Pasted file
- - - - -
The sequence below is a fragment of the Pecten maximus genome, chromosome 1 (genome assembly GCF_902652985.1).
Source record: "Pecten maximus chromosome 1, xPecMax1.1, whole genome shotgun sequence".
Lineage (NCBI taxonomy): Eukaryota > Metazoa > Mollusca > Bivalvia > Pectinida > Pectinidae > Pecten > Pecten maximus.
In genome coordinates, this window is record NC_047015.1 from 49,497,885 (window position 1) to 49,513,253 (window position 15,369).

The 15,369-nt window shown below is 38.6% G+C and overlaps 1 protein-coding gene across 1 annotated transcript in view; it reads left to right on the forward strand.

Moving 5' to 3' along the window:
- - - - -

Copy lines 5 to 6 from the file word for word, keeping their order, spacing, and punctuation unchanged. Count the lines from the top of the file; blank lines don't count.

The 15,369-nt window shown below is 38.6% G+C and overlaps 1 protein-coding gene across 1 annotated transcript in view; it reads left to right on the forward strand.

Moving 5' to 3' along the window: